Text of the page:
Future plans are to schedule regular pressings from late-August through November. Seems Johnny Appleseed did his job exceedingly well. Everyone has unpicked apples and many asked about donating them to the TMPS cider pressing events and volunteering to help press. Many were pleased to make a donation of more than the suggested amount. That's the spirit folks! More volunteers, more apples and we'll keep the cider flowing and the pioneer spirit soaring at Thompson's Mills.
In cooperation with the Oregon State Parks & Recreation Department: we support the mill, the other buildings and grounds that comprise Thompson’s Mills State Heritage Site.
Thompson’s Mills is the oldest operable water-powered grist mill in Oregon. We are dedicated to the preservation of the history of Thompson’s Mills, its supporting structures and the way of life that developed here from its inception. We also look towards the future by aiding efforts to educate the public about the significance of the mill and its impact on the history of agriculture in our region.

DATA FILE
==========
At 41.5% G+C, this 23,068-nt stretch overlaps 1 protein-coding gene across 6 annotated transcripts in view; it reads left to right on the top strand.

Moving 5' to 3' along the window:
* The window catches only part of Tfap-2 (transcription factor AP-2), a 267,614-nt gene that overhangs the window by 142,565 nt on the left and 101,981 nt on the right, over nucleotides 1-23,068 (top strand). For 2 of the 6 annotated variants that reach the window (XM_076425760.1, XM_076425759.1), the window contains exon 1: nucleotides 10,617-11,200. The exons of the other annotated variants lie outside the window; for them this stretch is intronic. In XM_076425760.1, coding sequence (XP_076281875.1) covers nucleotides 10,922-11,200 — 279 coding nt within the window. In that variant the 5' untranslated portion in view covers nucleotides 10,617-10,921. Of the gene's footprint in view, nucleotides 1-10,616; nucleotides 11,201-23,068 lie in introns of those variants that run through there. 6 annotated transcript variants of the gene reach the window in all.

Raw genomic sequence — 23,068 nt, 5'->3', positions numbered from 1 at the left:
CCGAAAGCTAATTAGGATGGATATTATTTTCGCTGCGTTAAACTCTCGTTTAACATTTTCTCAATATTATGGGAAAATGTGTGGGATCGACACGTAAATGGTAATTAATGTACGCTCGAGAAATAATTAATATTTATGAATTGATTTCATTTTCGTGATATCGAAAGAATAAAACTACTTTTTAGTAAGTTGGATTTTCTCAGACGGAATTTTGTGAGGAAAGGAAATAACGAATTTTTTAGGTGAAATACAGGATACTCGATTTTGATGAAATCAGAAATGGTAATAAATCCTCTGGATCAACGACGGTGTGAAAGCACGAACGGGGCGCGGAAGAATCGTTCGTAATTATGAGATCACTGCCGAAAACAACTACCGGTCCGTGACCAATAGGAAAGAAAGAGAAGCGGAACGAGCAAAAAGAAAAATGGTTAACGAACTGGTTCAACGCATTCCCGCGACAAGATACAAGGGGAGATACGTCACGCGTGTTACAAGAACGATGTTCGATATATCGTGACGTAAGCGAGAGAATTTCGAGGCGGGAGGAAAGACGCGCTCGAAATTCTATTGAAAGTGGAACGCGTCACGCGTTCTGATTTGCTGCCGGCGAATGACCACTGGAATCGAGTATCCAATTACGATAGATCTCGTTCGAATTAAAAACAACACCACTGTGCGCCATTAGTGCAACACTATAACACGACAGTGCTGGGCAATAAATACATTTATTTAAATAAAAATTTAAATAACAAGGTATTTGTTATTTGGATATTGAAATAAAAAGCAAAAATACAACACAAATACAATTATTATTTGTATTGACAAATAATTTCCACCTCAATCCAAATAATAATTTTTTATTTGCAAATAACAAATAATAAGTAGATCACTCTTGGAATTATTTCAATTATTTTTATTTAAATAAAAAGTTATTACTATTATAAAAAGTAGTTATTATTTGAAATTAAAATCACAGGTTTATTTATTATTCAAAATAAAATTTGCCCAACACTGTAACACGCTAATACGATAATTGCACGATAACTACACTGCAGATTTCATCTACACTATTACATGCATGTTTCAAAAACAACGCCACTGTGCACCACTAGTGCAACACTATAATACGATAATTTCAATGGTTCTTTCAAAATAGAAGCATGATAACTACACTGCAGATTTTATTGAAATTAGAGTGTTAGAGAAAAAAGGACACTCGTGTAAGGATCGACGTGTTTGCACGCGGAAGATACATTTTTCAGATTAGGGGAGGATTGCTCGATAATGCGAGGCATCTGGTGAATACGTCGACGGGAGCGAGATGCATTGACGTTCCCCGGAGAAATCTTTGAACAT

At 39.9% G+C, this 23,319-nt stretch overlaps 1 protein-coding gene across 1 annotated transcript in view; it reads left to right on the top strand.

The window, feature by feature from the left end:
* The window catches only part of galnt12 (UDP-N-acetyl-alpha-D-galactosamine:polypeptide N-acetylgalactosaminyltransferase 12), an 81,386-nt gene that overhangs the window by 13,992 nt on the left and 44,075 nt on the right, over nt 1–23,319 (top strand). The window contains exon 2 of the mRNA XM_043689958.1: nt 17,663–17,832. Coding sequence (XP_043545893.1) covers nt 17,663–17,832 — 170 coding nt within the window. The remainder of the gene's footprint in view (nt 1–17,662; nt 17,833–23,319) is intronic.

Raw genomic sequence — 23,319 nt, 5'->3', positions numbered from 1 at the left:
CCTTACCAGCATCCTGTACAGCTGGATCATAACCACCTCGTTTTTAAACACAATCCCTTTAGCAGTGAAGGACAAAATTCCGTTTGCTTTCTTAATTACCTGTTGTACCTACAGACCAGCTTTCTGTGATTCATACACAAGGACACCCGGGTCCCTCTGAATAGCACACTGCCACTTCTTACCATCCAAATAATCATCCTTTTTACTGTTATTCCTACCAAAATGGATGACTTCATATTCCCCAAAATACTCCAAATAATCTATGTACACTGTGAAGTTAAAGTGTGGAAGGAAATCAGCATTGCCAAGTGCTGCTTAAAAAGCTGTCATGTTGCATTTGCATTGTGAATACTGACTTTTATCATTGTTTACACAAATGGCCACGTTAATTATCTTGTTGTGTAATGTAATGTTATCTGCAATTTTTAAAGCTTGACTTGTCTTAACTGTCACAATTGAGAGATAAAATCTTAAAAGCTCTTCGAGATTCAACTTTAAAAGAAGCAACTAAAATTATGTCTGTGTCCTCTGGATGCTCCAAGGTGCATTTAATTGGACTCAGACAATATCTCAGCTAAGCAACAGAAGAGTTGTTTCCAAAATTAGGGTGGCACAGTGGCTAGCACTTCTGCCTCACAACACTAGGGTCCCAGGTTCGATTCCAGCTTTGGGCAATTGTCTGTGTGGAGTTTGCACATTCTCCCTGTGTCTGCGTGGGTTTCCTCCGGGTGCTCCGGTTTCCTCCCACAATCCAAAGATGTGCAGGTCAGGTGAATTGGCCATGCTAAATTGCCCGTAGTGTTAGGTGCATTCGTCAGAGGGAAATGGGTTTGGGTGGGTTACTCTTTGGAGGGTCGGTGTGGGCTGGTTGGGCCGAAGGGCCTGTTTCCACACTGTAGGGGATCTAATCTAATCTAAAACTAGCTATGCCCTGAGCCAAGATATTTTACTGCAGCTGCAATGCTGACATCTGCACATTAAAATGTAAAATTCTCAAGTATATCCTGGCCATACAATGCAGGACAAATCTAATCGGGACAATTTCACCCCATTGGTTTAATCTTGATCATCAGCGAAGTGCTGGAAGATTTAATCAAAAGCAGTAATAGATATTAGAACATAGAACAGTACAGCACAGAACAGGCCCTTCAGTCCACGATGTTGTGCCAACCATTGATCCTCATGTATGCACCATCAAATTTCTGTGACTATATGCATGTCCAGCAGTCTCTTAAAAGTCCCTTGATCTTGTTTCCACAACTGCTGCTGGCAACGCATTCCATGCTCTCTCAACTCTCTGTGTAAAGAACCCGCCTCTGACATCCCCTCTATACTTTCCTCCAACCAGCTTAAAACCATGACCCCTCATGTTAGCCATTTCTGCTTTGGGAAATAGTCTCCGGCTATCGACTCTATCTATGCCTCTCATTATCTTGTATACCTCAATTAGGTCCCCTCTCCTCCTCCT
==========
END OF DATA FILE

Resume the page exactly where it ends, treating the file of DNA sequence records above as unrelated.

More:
MEMBERSHIP – We want to thank all of you for your past and present support of the Thompson’s Mills Preservation Society (formerly Boston Mill Society). Reminder: our dues structure is $20/year for a single membership and $30/year for a couple. While supplies last, those who contribute $50 or more will receive a copy of Tom Adams’ fine book, Open the Flume Gates. Note: All dues paid after Aug. 31 include the following year.
Copyright © 2018 Thompson's Mills Preservation Society all rights reserved.